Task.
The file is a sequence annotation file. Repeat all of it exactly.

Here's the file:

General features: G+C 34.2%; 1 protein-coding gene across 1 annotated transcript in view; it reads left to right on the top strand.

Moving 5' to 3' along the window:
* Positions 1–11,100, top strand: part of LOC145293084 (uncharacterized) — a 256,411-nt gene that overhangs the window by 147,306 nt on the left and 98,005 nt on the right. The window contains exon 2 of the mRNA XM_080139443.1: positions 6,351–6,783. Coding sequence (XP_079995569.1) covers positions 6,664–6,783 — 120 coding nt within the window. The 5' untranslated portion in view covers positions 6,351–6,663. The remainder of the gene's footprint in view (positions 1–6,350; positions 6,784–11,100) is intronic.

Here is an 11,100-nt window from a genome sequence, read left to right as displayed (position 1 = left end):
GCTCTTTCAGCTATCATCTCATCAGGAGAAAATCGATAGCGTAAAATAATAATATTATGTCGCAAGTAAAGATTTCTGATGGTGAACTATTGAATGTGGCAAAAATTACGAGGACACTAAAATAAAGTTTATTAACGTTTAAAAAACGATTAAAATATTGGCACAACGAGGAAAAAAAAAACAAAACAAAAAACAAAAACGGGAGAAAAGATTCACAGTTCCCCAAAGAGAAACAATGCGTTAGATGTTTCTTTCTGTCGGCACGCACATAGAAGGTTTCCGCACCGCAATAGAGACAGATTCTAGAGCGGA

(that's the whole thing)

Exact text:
General features: G+C 34.2%; 1 protein-coding gene across 1 annotated transcript in view; it reads left to right on the top strand.

Moving 5' to 3' along the window:
* Positions 1–11,100, top strand: part of LOC145293084 (uncharacterized) — a 256,411-nt gene that overhangs the window by 147,306 nt on the left and 98,005 nt on the right. The window contains exon 2 of the mRNA XM_080139443.1: positions 6,351–6,783. Coding sequence (XP_079995569.1) covers positions 6,664–6,783 — 120 coding nt within the window. The 5' untranslated portion in view covers positions 6,351–6,663. The remainder of the gene's footprint in view (positions 1–6,350; positions 6,784–11,100) is intronic.

Here is an 11,100-nt window from a genome sequence, read left to right as displayed (position 1 = left end):
GCTCTTTCAGCTATCATCTCATCAGGAGAAAATCGATAGCGTAAAATAATAATATTATGTCGCAAGTAAAGATTTCTGATGGTGAACTATTGAATGTGGCAAAAATTACGAGGACACTAAAATAAAGTTTATTAACGTTTAAAAAACGATTAAAATATTGGCACAACGAGGAAAAAAAAAACAAAACAAAAAACAAAAACGGGAGAAAAGATTCACAGTTCCCCAAAGAGAAACAATGCGTTAGATGTTTCTTTCTGTCGGCACGCACATAGAAGGTTTCCGCACCGCAATAGAGACAGATTCTAGAGCGGA